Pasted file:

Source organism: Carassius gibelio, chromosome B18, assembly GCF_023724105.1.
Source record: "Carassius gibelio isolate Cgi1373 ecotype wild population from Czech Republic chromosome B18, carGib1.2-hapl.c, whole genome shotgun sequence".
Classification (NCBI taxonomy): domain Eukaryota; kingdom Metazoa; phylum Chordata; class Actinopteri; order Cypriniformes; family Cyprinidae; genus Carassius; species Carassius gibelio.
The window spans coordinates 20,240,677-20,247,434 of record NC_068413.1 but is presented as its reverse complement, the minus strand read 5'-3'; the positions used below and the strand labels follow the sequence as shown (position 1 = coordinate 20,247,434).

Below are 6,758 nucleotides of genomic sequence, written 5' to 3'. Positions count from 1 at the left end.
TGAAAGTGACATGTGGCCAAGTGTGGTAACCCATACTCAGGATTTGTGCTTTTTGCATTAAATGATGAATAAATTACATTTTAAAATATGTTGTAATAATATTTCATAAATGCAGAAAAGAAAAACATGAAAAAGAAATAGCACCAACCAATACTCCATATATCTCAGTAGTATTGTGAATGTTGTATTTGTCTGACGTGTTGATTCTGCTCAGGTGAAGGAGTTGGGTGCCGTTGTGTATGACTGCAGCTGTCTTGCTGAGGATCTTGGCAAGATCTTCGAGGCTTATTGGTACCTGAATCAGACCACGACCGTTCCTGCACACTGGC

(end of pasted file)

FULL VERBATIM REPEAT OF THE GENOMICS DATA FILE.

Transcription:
Source organism: Carassius gibelio, chromosome B18, assembly GCF_023724105.1.
Source record: "Carassius gibelio isolate Cgi1373 ecotype wild population from Czech Republic chromosome B18, carGib1.2-hapl.c, whole genome shotgun sequence".
Classification (NCBI taxonomy): domain Eukaryota; kingdom Metazoa; phylum Chordata; class Actinopteri; order Cypriniformes; family Cyprinidae; genus Carassius; species Carassius gibelio.
The window spans coordinates 20,240,677-20,247,434 of record NC_068413.1 but is presented as its reverse complement, the minus strand read 5'-3'; the positions used below and the strand labels follow the sequence as shown (position 1 = coordinate 20,247,434).

Below are 6,758 nucleotides of genomic sequence, written 5' to 3'. Positions count from 1 at the left end.
TGAAAGTGACATGTGGCCAAGTGTGGTAACCCATACTCAGGATTTGTGCTTTTTGCATTAAATGATGAATAAATTACATTTTAAAATATGTTGTAATAATATTTCATAAATGCAGAAAAGAAAAACATGAAAAAGAAATAGCACCAACCAATACTCCATATATCTCAGTAGTATTGTGAATGTTGTATTTGTCTGACGTGTTGATTCTGCTCAGGTGAAGGAGTTGGGTGCCGTTGTGTATGACTGCAGCTGTCTTGCTGAGGATCTTGGCAAGATCTTCGAGGCTTATTGGTACCTGAATCAGACCACGACCGTTCCTGCACACTGGC